actuated. In addition, all crossings are signalized following the MUTCD guidance with

R10-4 signs. At the intersection of W 17th Street, the R10-3b signs are also installed. This

is an educational sign that is used to help pedestrians understand the crossing signal

indications. See Figure 3-2 for a sample installation at the intersection of W 17th Street.

The following section provides a detailed description of each site.

Site Description

E University Avenue and E 1st Street

This intersection is located in the downtown area and is surrounded by civic

buildings such as City Hall, the County Administration Building, and the Civil

Courthouse among others (see Figure 3-3). In addition, the downtown plaza and the main









bus transfer station are immediately adjacent to this intersection. The pedestrian

population at this site is very diverse, composed of a mix of professionals (e.g., lawyers,

engineering and financial consultants, etc.), retail and restaurant employees and patrons,

students, and other miscellaneous users that visit the downtown area.








R10-3b







> R10-4



., Push Button


Figure 3-2 Signage for Pedestrian Crossings

W University Avenue and W 2nd Street

This intersection is also located in the downtown area, a few blocks to the west of

the previous site (see Figure 3-3). This site has lower pedestrian traffic volume during

daytime but a higher volume during nighttime, particularly on Thursday, Friday and

Saturday nights, due to the presence of several nightclubs and bars in the surrounding

area.

W University Avenue and W 17th Street

The intersection of W University Avenue and NW 17th Street is immediately

adjacent to the University of Florida campus (see Figure 3-4). Other surrounding uses









include retail and restaurant areas. The volume of pedestrian traffic at this location is high

throughout the day and consists primarily of students, staff and faculty. The user

population at this site is composed primarily of university students, faculty and staff




-- ,. J -' ,Jl^ "j" S-










Figure 3-3 Intersections in the Downtown Area: E University Ave and E 1st St (high
daytime activity level) and W University Avenue and W 2nd St (high
nighttime activity level)

W University Avenue and North-South Drive

This site is also adjacent to the University of Florida campus (see Figure 3-4). The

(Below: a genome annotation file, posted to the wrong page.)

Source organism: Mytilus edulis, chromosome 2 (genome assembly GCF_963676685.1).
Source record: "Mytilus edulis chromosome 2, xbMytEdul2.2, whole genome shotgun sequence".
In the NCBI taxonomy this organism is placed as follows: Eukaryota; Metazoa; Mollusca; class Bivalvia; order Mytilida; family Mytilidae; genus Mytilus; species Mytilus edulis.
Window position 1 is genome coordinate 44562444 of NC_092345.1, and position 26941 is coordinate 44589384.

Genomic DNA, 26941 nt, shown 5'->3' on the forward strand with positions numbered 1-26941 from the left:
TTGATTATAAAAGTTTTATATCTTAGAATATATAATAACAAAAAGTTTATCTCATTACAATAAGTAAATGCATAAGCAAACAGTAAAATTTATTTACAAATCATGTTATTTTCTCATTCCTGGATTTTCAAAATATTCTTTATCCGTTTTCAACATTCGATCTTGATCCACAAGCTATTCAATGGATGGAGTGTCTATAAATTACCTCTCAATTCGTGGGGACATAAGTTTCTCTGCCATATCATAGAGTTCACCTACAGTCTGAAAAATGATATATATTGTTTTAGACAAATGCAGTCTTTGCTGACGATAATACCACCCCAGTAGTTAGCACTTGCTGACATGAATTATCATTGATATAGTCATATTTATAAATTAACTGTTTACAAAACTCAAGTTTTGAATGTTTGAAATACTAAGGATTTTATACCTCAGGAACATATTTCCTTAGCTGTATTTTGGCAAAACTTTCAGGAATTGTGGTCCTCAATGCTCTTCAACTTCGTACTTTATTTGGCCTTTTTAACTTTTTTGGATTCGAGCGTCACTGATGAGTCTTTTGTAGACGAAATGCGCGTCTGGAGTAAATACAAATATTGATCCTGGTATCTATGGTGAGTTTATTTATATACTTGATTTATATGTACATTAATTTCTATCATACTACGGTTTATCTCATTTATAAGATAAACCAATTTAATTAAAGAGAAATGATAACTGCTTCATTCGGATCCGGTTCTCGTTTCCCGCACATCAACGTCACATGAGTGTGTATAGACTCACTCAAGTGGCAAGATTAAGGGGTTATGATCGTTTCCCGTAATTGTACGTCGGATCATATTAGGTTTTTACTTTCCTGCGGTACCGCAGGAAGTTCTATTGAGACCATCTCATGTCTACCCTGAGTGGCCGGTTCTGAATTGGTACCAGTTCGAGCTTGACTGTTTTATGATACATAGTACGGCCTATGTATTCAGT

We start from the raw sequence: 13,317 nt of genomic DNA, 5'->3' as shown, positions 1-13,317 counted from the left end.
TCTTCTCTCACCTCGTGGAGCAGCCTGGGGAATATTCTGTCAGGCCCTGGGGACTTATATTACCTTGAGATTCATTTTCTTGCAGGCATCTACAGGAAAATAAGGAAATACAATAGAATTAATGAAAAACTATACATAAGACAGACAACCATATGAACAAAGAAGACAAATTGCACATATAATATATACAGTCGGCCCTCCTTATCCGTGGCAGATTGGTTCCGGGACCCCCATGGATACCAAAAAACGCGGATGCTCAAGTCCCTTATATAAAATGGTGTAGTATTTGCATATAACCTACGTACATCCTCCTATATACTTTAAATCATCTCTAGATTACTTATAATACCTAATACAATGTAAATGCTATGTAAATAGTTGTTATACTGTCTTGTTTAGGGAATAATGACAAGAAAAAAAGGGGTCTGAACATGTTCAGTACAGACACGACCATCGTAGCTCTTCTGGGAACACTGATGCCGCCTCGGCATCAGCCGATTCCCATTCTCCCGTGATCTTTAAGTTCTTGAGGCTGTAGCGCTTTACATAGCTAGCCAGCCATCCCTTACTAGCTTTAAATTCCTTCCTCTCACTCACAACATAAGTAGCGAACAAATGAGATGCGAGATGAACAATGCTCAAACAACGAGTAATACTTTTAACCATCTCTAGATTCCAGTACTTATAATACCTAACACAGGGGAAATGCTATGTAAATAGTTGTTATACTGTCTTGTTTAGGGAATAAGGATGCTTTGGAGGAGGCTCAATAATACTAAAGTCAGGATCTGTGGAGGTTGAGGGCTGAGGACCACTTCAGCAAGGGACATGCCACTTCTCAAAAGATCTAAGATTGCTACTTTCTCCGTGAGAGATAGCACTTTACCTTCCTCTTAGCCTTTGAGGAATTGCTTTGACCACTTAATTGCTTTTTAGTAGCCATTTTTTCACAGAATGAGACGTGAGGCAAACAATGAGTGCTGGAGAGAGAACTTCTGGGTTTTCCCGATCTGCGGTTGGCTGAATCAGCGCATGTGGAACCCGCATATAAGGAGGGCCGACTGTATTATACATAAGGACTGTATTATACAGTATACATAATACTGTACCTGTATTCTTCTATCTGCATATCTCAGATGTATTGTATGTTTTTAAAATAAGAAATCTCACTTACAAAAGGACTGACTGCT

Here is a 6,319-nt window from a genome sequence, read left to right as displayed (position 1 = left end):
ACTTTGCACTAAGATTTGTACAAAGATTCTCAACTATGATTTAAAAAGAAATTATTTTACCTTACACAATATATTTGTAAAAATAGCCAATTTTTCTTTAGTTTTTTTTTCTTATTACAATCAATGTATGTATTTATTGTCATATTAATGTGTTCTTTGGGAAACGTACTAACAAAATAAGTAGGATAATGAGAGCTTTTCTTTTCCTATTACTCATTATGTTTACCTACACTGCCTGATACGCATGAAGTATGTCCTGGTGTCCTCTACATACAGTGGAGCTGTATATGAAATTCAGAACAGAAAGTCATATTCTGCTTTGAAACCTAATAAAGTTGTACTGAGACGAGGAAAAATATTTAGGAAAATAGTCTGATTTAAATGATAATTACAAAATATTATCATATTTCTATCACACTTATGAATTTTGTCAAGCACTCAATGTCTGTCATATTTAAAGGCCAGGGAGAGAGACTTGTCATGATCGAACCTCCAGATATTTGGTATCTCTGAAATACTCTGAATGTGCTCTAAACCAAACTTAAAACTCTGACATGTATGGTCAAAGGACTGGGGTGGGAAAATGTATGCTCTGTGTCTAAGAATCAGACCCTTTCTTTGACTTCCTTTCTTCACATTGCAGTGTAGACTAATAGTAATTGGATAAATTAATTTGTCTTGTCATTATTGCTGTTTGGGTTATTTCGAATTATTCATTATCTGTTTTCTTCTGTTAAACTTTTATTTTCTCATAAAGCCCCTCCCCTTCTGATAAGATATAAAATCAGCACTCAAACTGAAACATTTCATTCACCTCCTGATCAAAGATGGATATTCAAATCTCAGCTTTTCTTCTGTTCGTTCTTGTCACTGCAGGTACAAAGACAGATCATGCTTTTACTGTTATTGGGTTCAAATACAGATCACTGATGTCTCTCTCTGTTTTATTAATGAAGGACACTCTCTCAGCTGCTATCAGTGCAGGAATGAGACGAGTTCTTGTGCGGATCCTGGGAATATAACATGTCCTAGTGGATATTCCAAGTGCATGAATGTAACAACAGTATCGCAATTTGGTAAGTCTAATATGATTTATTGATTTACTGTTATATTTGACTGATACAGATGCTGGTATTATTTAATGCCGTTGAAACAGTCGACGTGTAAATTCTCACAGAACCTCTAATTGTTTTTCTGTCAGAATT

pedestrian traffic level at this intersection is not as high as the intersection ofNW 17th

Street mainly due to the surrounding uses, which are primarily residential with the

exception of the University of Florida Foundation office and Alumni Hall, whose offices

are on the north side of University Avenue. This intersection is heavily traveled during

special events at the university (e.g., sporting events, graduation, concerts, etc.) due to the

close proximity of stadium, gymnasium and parking areas.

Archer Road and SW 16th Street

This intersection is immediately adjacent to, and provides direct access to Shands

Hospital at the University of Florida. The pedestrian population at this site is composed

mainly of hospital staff (e.g., doctors, nurses, janitorial, etc). Patients may also use this








intersection but it is not the primary access point for patients and visitors. Figure 3-5

below illustrates the intersection and surrounding area.








.






Figure 3-4 Intersections adjacent to UF campus: W University Ave & 17" St & N/S Dr
















Figure 3-5 Intersection of Archer Rd & SW 16t St

Data Collection

Once the study sites were determined, the next step was to proceed with data

collection. The data collection system used in this study is capable of simultaneously











capturing pedestrian and vehicular movements with a video camera and the


corresponding traffic signal indications (20). The video cameras were mounted on signal


poles at a specific location at each intersection as shown in Figure 3-6.









-Videoa- c -- -*^


--------- ------------


Video cara rakcati-n




Wnr v&2S


Video canrracatiDn


Mf


Figure 3-6 Location of Camera Installation and Field of View at Each Study Intersection











4
MiZaa!^Ha^ ......... Inr-in^^~a^^, L^^^^^^H


1 11111111b ^ 111 ^
- ---


Figure 3-6 Continued
The videotapes collected from the field were then processed in the lab to obtain a
composite video image of all vehicular and pedestrian movements along with the traffic


Arch Dr Rd & SW I ff1h St


4L
LW]~ tf~~ Tl~rscE I e-t~
-----------


_F& ,rrm


Aid -lei









signal status for all recorded phases. A snapshot of this composite image, from W

University Avenue and W 17th Street, can be seen in Figure 3-7. The bars in the image

screen indicate the signal phase interval for each approach and movement (either red or

green). The ellipses correspond to the pedestrian signal indication: red for DW, yellow

for FDW and green for WALK. Careful observation allows for the determination of

pedestrian arrival time at the intersection, time of entry and exit at the crosswalk, any

unusual pedestrian behavior due to the pedestrian signal indication, any conflicts between

pedestrians and vehicles, the direction of movement, and in some instances, if the

crossing was activated by the push of the pedestrian button.


RlING I Ria u W'



4' 2.66












8hhm: inge: NOOMA1 0omonns Tnime: 0057:51

Figure 3-7 Composite Image Capture (W University Ave & NW 17th St)

The data collection system used in this study has several advantages: first, it is

virtually undetectable by the subjects as all components but the video cameras are housed

in the signal controller cabinet and the video camera (approximately 4 inches in length









and 1 inch in diameter) is mounted well above ground. Second, the recorded composite

images allow for accurate and efficient data reduction.

Data were recorded for several periods before and after the installation of the

countdown signals. The before data were collected during the period from 9/30/2003 to